Erasing The Gender Gap in The Art World One Gallery at A Time
By now, it’s no shock when we hear that female artists are underrepresented in the art industry. Think about it, whenever you hear the word “artist”, what names come to mind? Even to me, as a woman, I think of Picasso, Van Gogh, and Da Vinci. I need to take a minute and try to think of female artists and honestly, I can’t think of any. The reason for this is simple: the underrepresentation of female artists throughout history. It’s true that women have brought about significant changes for themselves in many aspects. But even with these changes, female artists are still seen as less-than and undervalued in comparison to their male counterparts.
While the perception that female artists have been gaining significant recognition and praise has been dominant in the industry thanks to more of their work being featured in solo shows and women-themed exhibitions, the actual numbers prove otherwise. Data by Artnet has shown that between 2008 and 2018, only 11% of art acquired by the United States’ top museums for permanent collections was by women. “The perception of change was more than the reality.” – Julia Halperin, executive editor of Artnet News. Not only is there a disparity in representation, but female artists’ work is sold for less – there is a 47.6% discount for women’s art at auctions, based on a paper titled “Is Gender in the Eye of the Beholder? Identifying Cultural Attitudes with Art Auction Prices”.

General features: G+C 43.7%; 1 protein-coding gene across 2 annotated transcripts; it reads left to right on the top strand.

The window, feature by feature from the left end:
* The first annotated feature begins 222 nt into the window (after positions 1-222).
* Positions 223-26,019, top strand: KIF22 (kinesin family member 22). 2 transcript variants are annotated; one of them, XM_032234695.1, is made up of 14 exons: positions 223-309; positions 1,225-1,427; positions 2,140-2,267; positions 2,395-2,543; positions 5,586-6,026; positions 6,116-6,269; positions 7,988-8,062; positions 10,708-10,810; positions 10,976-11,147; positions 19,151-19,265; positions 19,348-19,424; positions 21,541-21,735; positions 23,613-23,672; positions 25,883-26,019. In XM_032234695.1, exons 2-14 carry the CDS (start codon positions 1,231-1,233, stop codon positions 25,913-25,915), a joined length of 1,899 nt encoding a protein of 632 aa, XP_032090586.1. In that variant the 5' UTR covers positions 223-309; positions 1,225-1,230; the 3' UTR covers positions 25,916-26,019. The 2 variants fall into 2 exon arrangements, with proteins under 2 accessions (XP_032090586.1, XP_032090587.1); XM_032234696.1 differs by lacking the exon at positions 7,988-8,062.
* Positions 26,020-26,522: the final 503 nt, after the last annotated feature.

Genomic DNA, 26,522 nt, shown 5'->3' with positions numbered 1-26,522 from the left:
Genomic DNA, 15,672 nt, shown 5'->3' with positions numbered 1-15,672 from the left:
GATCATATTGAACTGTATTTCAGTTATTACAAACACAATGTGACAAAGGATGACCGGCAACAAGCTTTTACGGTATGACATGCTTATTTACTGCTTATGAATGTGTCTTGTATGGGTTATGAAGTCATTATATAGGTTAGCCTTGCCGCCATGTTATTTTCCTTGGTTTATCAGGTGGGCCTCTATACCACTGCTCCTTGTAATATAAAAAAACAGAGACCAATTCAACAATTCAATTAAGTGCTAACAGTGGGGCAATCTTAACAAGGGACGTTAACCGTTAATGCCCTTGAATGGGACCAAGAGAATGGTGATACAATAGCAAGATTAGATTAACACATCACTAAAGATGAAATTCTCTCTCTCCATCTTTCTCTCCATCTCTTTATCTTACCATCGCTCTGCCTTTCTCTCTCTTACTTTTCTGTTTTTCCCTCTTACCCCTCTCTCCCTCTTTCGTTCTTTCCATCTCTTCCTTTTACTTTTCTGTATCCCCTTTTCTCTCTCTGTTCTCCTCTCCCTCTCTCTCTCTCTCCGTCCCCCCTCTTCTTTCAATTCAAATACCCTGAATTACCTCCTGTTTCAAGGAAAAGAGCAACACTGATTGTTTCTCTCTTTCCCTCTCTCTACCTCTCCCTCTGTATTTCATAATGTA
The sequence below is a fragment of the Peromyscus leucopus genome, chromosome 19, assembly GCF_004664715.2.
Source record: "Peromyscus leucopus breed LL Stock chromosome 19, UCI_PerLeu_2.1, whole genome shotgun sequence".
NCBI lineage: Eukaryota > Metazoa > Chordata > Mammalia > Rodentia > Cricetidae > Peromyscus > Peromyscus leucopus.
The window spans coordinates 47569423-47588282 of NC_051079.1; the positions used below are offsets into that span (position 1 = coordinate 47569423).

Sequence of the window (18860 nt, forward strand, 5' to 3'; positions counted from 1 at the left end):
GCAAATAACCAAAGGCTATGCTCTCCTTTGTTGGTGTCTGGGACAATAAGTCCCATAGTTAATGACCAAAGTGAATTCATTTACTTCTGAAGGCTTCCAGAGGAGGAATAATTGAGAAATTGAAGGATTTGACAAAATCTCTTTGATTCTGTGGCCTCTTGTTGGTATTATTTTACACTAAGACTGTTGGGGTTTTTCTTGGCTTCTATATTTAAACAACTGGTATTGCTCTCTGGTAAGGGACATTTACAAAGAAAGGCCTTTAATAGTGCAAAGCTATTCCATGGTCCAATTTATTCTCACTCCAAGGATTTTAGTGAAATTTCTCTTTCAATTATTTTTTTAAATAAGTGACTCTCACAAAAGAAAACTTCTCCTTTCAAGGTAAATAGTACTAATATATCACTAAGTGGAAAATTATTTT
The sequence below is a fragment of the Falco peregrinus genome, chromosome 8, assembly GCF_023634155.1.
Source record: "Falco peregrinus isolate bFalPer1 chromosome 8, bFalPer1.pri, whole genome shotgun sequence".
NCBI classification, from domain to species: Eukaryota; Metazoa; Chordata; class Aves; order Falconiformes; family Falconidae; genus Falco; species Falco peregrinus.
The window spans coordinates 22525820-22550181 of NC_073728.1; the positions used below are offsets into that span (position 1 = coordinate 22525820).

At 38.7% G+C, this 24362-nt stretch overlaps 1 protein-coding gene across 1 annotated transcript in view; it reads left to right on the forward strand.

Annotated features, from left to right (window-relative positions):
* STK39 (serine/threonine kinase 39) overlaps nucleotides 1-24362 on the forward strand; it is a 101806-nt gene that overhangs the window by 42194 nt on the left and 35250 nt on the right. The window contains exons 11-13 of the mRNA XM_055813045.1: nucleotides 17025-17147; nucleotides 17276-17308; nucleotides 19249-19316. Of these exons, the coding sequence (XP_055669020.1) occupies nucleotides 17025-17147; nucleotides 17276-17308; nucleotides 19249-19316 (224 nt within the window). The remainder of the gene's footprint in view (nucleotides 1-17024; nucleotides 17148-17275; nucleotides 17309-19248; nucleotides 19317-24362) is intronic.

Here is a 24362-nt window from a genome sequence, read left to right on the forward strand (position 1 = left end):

The inequality between male and female artists in the art world is a direct result of the inequality between men and women in society throughout history because women weren’t allowed to carry out artistic professions and training until the 1870’s. However, why this inequality is still apparent today is more difficult to explain. Artnet conducted a survey in 2014 where they asked 20 of the most powerful women in the art world if they felt that the industry was biased and every single one of them answered “yes”. “Several were museum directors who argued that the senior management, predominantly male, had a stranglehold on the institutions, often preventing them from instituting substantive change” – Maura Reilly, ARTnews.